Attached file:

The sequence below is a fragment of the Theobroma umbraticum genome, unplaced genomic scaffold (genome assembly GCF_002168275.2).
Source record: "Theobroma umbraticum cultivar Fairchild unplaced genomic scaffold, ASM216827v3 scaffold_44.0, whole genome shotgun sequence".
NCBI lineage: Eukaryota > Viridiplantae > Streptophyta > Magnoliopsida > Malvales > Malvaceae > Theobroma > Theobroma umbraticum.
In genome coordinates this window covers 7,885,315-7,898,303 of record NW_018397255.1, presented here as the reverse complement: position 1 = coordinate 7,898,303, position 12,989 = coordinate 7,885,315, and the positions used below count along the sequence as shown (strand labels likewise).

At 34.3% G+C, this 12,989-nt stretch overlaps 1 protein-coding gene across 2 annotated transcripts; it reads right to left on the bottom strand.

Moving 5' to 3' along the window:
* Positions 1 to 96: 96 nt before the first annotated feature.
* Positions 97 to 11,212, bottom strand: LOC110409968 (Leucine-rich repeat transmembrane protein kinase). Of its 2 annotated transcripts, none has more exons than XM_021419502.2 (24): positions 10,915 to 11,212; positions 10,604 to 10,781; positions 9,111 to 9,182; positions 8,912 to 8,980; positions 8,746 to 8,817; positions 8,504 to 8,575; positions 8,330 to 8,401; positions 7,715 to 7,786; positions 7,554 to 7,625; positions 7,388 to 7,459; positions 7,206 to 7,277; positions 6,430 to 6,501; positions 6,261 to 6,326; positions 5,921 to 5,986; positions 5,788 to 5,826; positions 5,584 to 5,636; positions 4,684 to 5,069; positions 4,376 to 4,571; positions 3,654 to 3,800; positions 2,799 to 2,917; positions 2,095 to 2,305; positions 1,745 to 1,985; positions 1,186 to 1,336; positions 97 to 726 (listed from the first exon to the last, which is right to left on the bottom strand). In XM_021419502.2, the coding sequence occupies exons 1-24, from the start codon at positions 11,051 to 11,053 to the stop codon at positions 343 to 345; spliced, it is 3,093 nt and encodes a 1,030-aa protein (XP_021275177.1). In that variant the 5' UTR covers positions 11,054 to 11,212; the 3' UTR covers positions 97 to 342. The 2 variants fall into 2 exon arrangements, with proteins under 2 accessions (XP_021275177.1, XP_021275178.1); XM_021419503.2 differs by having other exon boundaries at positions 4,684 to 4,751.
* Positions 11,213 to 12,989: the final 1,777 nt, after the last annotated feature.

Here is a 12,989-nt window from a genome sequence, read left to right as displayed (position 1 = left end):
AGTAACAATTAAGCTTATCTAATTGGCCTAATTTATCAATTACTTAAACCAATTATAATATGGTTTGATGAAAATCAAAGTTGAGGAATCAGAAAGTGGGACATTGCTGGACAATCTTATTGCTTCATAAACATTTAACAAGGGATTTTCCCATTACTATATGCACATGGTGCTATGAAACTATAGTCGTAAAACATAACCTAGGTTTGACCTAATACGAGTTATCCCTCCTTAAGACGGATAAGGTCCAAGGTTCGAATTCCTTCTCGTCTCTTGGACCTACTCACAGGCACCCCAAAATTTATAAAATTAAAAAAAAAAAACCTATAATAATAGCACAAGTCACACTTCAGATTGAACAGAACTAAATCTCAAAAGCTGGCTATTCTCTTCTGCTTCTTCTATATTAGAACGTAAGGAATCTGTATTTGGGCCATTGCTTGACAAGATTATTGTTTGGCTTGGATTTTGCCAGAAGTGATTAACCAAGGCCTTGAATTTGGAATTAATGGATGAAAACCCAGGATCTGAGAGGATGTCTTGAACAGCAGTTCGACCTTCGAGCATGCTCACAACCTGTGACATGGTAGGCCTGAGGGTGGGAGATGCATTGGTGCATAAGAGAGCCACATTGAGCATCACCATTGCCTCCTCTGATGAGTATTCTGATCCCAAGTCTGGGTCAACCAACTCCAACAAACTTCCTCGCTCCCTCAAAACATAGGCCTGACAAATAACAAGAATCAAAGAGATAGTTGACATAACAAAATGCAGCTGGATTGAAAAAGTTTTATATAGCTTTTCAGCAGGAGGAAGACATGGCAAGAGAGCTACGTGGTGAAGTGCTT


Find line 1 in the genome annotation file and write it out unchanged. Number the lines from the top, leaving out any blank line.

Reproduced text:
The sequence below is a fragment of the Theobroma umbraticum genome, unplaced genomic scaffold (genome assembly GCF_002168275.2).